DISTRIBUTION AND DESCRIPTION
OF DACITE MASSES.
CLOUD CAP FLOW.
This is an extensive flow that
starts at Cloud Cap and extends for about 3 miles in a northeasterly direction
with a breadth of about a mile. The rock specimens collected from this flow and
included in this description are Nos. 115, 116, 117, 118, 119, and 120. With the
exception of one distinctly lithoidal specimen (119), these are mainly very
glassy and also largely spherulitic dacites, closely resembling the Llao Rock
mass (as seen in Nos. 101, 102, and 104). The glassy portion of these rocks has
a light-gray color. Phenocrysts of white glassy plagioclase arc abundant, and
phenocrysts of the ferromagnesian minerals are scarce. Spherulites are to be
found in Nos. 116, 117, and 120, but they are conspicuously visible in the hand
specimen only of the last mentioned number. Here they occur from one-fourth to
one-half inch in diameter, and have a whitish to light-drab color. The larger
spherulites are more or less hollow and show on the cracked surface a fluted or
ribbed structure radiating from the center outward.
As this rock does not differ
very materially from the spherulitic dacites already described, a brief
description of the microscopic characters will suffice for present purposes. The
glassy portions in the spherulitic varieties, as well as in the entirely
vitrophyric groundmass of No. 118, contain characteristic streams of minute
straight and colorless augite microlites, like those in Nos. 101 and 102 of the
Llao Rock mass. Microlitic feldspars, in the form of lath-like plagioclase and
rectangular and apparently untwinned feldspar, occur in varying amounts, both in
the same and in different thin sections. Some streaks may be almost entirely
devoid of such feldspar microlites, while others may be crowded thickly with
them, while between these two extremes there appears every conceivable
intermediate stage. In two or three thin sections but more noticeably in No.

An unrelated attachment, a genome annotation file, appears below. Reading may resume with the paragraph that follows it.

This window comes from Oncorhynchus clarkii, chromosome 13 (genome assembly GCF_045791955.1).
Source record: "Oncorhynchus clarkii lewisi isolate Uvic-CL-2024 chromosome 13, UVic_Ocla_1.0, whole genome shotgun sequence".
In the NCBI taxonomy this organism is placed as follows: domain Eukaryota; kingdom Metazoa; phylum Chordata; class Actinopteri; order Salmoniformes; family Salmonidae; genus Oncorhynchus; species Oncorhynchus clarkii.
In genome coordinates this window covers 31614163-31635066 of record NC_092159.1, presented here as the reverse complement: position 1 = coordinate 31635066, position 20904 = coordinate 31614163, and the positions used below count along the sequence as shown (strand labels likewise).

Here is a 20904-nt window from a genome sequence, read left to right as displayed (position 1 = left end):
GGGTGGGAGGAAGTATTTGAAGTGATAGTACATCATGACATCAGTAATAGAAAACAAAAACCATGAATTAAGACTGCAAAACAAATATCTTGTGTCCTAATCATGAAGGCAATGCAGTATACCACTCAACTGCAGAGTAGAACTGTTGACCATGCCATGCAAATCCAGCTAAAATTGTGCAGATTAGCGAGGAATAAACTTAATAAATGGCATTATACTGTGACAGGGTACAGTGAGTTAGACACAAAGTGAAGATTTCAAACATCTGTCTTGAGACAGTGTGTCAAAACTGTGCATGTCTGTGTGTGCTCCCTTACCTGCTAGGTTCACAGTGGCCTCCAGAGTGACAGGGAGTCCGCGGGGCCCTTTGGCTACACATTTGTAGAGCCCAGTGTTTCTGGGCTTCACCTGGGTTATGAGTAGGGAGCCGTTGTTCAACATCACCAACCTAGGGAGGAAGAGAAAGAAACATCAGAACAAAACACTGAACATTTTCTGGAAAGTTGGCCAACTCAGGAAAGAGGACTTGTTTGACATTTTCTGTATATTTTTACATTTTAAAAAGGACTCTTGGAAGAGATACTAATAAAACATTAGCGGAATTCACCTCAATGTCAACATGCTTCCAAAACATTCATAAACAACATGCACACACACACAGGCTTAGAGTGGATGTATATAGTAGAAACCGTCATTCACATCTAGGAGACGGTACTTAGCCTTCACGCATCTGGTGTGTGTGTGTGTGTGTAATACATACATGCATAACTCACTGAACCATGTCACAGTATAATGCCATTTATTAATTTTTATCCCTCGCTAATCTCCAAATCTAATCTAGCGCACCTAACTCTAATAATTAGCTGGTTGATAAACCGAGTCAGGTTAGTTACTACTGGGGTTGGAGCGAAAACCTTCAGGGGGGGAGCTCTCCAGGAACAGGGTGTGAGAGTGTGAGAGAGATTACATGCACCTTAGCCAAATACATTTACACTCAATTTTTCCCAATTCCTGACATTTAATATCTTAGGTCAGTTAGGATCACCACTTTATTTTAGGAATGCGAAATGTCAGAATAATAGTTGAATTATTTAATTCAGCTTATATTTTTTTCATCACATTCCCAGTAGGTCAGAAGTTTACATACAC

117, the untwinned feldspar, or more properly the microlitic feldspar, that does
not appear to have the albitic twinning, occurs in very thin leaves that show
striking Carlsbad twinning. The two individuals that make up one of these twins
have each of them simple quadrilateral form, and the leaves lie over each other
joined by the clinopinacoid, which is also the plane parallel to which the
little leaves are extended. Professor Rosenbusch refers to such twinned
microlitic feldspars as occurring in rhyolite pitchstone and rhyolite obsidian.
No. 116, which shows in the hand specimen very strongly developed fluidal
structure, consists of alternating, parallel streaks of vitrophyric, spherulitic
dacite, and of a more lithoidal dacite free from spherulitic inclusions. The
lithoidal streaks have the plagioclase laths very strongly developed and at
times bear a marked resemblance to some of the Crater Lake andesitic rocks. On
the other hand, No. 115 has a brown glass groundmass, inclosing numberless
somewhat granulated augite microlites, and is almost free from feldspar
microlites of any description. Slender, straight, and curved opaque black
trichites, as well as a very little black ore in minutest grains, may also be
mentioned as occurring in some of these specimens.
The spherulites differ somewhat
from those in No. 104, in that zones of growth are not so plainly developed.
There is, however, often an inner, coarse-grained portion occupying the greater
part of the spherulite and an outer, denser, and usually deeper stained zone.
The inner coarser part is made up of radiating shreds that show both positive
and negative extinctions; usually, however, positive. They also have a tendency
to fork at small angles and do not extinguish always parallel.
The phenocrysts do not present
any characteristics peculiarly different from those common to the other dacites
with the possible exception of hornblende, which is rather more abundant than
elsewhere. It has mostly a greenish-brown color, but also occurs reddish-brown
in No. 116. It is absent only in No. 115. It is of interest to note in this
connection that, although these rocks contain more hornblende than do the other
dacites of Crater Lake, still the actual amount is very small indeed. As far as
may be judged, a thin section from this flow does not contain one-fiftieth or
perhaps one-hundredth part as much hornblende as does the dacite from Lassen
Peak, to which reference is made above and with which these Crater Lake
rhyolites are closely allied, it should further be stated that occasional nests
of older secretions are to be seen consisting of plagioclase, hypersthene,
hornblende, augite, and magnetite, in which hornblende is apt to be very
abundant. Zircon, which is so often reported as occurring in such rocks, appears
to be a rare accessory mineral in the Crater Lake rocks of all types. It was
noticed in a single crystal in No. 117.